Multi-hyphenate Jesse Frasure has built his reputation on being a go-to writer and producer who can create chart-topping musical earworms in an array of genres. He’s earned 16 No. 1 hits as a songwriter and/or producer, including Kane Brown’s hit “One Thing Right,” featuring Marshmello, “Who I Wanna Be” and “Mr. Almost” for Meghan Trainor, Lauren Alaina’s breakthrough hit “Road Less Traveled,” and Kacey Musgraves’ “Wonder Woman.” Frasure was named BMI’s 2018 Country Songwriter of the Year, and has earned four consecutive CMA Triple Play Awards.
As DJ Telemitry, Frasure has toured with Florida Georgia Line, and Thomas Rhett and DJed events for Nicki Minaj, Lil Wayne, Drake, and more.
“Everything I do kind of complements everything else,” Frasure says. “I enjoy all of that and I didn’t want to be put in a box.”
That mantra also sums the work he and wife Stevie Frasure do in leading Roc Nation’s Rhythm House publishing unit, which they launched in 2016 in a joint venture with Warner Chappell.
Stevie, Vice President of Rhythm House Music in Nashville, oversees all aspects of daily operations. She launched her career at Warner Bros Records and Lyric Street Records, followed by roles at EMI Nashville Publishing, where she rose to Creative Director, before joining ole Songs Publishing as Creative Director in 2009.
Rhythm House’s roster includes Frasure’s own writing and production, as well as the signing and development of others including Cary Barlowe, Brandon Day, Steven Lee Olson and Alysa Vanderheym, who are finding success in multiple genres. Vanderheym co-wrote the current Kygo and One Republic single “Lose Somebody,” and is known for her work on Florida Georgia Line’s Platinum-certified “Talk You Out Of It,” among other tracks. Olson is known for hits including Keith Urban’s “Blue Ain’t Your Color” and Kip Moore’s “More Girls Like You.” North Carolina native Day has production and writing credits for The Plain White T’s and Big & Rich. Barlowe has penned hits for TobyMac, Lady A, Rascal Flatts, and more.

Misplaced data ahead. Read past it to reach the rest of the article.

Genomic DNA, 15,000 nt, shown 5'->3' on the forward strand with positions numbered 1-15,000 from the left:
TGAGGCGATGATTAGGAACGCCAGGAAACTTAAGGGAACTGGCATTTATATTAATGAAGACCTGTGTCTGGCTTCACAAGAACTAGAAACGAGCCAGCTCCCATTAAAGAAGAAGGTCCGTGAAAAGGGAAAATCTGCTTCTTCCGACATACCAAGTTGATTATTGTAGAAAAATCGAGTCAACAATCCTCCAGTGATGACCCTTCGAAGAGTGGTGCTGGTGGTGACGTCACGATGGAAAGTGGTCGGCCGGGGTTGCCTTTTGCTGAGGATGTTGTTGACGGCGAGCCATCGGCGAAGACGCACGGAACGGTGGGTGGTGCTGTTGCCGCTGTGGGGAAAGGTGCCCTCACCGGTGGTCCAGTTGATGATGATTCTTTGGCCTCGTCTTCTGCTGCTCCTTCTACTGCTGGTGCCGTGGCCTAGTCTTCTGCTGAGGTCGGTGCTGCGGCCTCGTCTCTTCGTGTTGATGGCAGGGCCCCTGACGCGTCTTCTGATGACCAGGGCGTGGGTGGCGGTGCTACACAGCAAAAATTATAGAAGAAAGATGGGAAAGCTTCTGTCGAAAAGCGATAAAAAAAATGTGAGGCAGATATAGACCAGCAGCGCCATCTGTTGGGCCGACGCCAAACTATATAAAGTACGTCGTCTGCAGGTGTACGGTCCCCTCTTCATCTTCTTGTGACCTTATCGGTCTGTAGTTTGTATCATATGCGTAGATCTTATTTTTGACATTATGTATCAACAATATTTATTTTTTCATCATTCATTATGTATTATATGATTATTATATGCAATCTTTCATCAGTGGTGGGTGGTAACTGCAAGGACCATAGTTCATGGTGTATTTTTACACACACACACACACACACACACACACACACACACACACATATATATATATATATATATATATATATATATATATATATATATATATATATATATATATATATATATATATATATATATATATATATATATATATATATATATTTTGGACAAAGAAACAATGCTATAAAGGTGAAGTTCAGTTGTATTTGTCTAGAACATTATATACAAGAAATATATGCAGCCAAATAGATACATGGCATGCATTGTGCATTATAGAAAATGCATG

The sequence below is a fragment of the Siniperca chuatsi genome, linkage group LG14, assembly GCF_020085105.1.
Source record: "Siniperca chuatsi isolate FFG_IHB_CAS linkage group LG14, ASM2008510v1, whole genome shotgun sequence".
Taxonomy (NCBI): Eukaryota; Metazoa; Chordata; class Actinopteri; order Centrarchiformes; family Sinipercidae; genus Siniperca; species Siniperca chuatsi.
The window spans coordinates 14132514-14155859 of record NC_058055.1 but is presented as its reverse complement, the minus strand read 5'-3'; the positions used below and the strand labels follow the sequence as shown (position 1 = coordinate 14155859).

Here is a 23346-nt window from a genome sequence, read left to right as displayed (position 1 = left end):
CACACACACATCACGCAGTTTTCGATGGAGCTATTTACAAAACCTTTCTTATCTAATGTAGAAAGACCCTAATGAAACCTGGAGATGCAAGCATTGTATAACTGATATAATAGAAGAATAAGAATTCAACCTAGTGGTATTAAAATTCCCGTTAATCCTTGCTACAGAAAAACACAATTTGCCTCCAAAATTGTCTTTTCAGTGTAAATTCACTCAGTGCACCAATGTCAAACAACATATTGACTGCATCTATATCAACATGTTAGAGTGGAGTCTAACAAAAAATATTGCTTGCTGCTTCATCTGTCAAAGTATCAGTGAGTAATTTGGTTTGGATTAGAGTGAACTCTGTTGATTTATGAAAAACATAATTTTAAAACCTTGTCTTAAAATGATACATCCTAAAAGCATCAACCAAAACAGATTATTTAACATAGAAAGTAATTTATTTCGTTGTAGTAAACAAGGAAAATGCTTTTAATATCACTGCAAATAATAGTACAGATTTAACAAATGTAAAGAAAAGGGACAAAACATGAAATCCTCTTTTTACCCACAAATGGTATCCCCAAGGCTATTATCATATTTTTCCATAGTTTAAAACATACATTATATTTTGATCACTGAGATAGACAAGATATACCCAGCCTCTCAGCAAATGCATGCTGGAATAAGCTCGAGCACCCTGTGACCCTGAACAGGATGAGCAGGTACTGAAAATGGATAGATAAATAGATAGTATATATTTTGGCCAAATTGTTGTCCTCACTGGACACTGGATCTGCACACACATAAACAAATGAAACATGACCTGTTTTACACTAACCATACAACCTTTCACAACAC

Jesse had previously worked at Major Bob Music Publishing for 15 years, rising to VP of A&R. working as both a publisher and songwriter. Warner Chappell’s Ben Vaughn reached out to him.
“I had reached the top of where I was going to get there, but I didn’t want to jump into another position at a corporate publishing company where I would have a ton of roles. My whole career has always been wearing a lot of hats. Every time people said, ‘Pick one lane,’ I kind of ignored that,” he says.
MusicRow spoke to Jesse and Stevie Frasure about launching Rhythm House, the company’s multi-genre successes, and the state of Nashville songwriting.
MusicRow: What attracted you to the idea of launching Rhythm House?